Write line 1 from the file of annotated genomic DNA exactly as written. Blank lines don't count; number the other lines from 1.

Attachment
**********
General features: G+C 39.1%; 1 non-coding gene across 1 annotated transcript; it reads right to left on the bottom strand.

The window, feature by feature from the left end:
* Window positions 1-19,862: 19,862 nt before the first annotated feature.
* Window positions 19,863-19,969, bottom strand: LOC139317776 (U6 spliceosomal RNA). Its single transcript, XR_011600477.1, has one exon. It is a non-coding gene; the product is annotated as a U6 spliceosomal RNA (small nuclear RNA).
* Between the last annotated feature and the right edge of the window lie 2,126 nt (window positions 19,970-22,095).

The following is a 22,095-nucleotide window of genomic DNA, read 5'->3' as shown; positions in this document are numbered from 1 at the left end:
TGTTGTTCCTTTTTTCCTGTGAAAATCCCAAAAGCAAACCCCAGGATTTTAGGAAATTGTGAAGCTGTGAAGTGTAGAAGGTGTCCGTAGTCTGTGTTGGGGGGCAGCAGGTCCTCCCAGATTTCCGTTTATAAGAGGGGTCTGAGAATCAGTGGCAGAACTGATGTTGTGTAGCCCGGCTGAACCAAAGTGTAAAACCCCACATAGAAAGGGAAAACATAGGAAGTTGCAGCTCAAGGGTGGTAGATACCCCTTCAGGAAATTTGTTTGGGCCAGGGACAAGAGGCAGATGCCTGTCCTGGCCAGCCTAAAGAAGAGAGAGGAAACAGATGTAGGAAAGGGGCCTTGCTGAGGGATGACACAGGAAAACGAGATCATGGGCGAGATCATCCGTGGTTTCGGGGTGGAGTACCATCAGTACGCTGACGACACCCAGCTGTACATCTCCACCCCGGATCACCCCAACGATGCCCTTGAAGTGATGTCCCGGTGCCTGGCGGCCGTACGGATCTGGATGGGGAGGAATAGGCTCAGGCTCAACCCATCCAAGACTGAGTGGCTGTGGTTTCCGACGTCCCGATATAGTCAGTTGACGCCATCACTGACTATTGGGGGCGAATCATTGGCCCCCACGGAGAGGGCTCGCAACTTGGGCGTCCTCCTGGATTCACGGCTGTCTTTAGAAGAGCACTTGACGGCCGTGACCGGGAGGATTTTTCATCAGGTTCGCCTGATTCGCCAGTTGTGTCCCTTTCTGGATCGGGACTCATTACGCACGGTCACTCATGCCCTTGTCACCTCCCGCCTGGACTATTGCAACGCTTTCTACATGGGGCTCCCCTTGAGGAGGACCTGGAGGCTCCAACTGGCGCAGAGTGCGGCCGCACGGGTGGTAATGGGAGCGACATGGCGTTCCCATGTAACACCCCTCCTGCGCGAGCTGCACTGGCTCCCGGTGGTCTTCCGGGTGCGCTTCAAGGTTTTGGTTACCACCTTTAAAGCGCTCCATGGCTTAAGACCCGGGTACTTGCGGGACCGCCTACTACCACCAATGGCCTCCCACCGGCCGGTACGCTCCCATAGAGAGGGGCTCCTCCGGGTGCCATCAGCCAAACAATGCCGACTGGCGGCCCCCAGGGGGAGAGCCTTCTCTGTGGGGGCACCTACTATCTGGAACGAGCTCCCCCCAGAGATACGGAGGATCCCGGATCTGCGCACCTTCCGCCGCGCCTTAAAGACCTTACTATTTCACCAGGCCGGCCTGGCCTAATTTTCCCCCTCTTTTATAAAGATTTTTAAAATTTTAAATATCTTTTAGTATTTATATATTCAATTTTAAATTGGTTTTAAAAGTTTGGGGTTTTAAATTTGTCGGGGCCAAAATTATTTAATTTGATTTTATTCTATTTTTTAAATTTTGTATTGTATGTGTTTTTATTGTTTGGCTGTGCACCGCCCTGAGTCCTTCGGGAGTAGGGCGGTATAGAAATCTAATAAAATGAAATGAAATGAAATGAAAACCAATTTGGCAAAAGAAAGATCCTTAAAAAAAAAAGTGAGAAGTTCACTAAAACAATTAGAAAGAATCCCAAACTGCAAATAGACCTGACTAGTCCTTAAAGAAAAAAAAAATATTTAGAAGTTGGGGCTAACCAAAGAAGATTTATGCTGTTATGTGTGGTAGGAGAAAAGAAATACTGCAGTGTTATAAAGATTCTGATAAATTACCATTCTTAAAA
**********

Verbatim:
General features: G+C 39.1%; 1 non-coding gene across 1 annotated transcript; it reads right to left on the bottom strand.